Identifying Personality Disorders In Children
Personality disorders are often difficult to be diagnosed in patients younger than 18 years because of their ongoing developmental changes. However, if the symptoms are pervasive, then parents mustnt delay in consulting the specialist.
Some of the common personality disorders in children are -
Dissociative Identity Disorder It is also known as Multiple Personality Disorder. It is a disorder where a child possesses more than one developed personality and has a different way of thinking, feeling, and acting that is completely opposite to his/her original personality. This results in an abrupt change in the way the child carries himself. Basically, they become another person in either extreme or complete way. You must have seen children growing up with their imaginary friend. They will either have an imaginary puppy as pet or will have imaginary friend named Timmy, whom their mom dad and other family members are well aware of. This imaginary will watch television, play and even eat food with the child. But what if this happens more than often or when the child is grown up enough to understand that it is not real then it becomes a thing to worry about. Older children in the age group of 12-15 years indulging into these activities raises alarm. If this continues for long then everyone around begins to label the child or the teenager as crazy or delusional. Or, maybe, he/she suffers from a Multiple Personality Disorder.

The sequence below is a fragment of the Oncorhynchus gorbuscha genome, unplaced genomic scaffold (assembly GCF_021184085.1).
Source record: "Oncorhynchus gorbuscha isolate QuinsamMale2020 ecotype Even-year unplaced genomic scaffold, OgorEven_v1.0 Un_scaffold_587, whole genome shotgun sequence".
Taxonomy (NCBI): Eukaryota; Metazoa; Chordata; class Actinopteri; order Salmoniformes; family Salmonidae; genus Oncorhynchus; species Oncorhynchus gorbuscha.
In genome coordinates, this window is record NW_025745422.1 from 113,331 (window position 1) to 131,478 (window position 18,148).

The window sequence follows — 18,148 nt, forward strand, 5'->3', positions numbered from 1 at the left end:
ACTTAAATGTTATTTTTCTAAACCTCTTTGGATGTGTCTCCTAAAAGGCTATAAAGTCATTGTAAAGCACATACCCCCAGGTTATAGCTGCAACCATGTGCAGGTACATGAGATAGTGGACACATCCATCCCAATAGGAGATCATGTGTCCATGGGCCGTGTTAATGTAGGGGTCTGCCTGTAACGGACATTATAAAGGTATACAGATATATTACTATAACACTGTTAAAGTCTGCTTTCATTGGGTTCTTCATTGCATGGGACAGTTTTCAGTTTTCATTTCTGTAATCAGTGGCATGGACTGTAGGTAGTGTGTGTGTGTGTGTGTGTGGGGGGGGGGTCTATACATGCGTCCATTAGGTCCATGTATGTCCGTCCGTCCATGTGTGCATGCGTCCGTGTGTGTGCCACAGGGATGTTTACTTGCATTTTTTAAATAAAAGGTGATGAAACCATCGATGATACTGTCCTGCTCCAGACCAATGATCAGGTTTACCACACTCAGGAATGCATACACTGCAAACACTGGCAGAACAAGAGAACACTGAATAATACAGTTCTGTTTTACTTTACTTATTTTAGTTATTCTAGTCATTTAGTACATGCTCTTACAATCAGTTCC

Dependent Personality Disorder Children afflicted with this disorder are excessive submissive and have abnormal clinging behavior and separation anxieties. They face difficulty in making everyday decisions and from time to time they need others to assume responsibility for most major areas of their life. They are reluctant in expressing disagreement with others because of fear of loss of support or approval, so much so that they volunteer to do things that are unpleasant for them or dont feel comfortable doing it. It is difficult for them to initiate projects or doing things on their own because of a lack of self-confidence or motivation or energy. They are surrounded by exaggerated fears and are unable to care of themselves. You could see such children are dependent personality and need excessive support of parents and peer groups.
Anti-social personality disorder In this kind of disorder children exhibit impulsive, irresponsible and exploitative behaviors, and highly negative emotions. Generally it is seen that children with antisocial personality disorder have fractured and insecure families. They fail to develop strong bonds and remain self-absorbed and indifferent to others. They lack appropriate role models and usually use aggression to solve disputes. Antisocial children choose similar children as their playmates. This association pattern usually develops during the primary school years, when peer group acceptance becomes important. Aggressive children are most probably rejected by their peers, and this rejection causes social outcasts to form bonds with one another. These relationships can encourage aggression and other antisocial conduct.
by: pooja sharma